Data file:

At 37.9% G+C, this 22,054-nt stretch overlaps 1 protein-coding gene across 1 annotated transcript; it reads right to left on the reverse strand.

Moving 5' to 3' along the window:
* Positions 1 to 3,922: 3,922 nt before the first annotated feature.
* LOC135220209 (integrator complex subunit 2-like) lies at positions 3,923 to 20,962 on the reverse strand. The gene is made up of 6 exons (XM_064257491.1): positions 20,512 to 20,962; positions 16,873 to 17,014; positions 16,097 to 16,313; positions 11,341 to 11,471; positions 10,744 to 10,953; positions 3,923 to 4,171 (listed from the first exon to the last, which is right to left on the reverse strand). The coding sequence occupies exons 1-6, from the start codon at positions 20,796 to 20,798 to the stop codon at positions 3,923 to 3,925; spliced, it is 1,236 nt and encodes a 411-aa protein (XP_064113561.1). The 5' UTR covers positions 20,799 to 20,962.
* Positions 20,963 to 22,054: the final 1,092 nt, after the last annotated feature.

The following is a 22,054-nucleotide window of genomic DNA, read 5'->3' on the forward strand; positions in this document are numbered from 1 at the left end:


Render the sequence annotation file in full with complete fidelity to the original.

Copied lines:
At 37.9% G+C, this 22,054-nt stretch overlaps 1 protein-coding gene across 1 annotated transcript; it reads right to left on the reverse strand.

Moving 5' to 3' along the window:
* Positions 1 to 3,922: 3,922 nt before the first annotated feature.
* LOC135220209 (integrator complex subunit 2-like) lies at positions 3,923 to 20,962 on the reverse strand. The gene is made up of 6 exons (XM_064257491.1): positions 20,512 to 20,962; positions 16,873 to 17,014; positions 16,097 to 16,313; positions 11,341 to 11,471; positions 10,744 to 10,953; positions 3,923 to 4,171 (listed from the first exon to the last, which is right to left on the reverse strand). The coding sequence occupies exons 1-6, from the start codon at positions 20,796 to 20,798 to the stop codon at positions 3,923 to 3,925; spliced, it is 1,236 nt and encodes a 411-aa protein (XP_064113561.1). The 5' UTR covers positions 20,799 to 20,962.
* Positions 20,963 to 22,054: the final 1,092 nt, after the last annotated feature.

The following is a 22,054-nucleotide window of genomic DNA, read 5'->3' on the forward strand; positions in this document are numbered from 1 at the left end: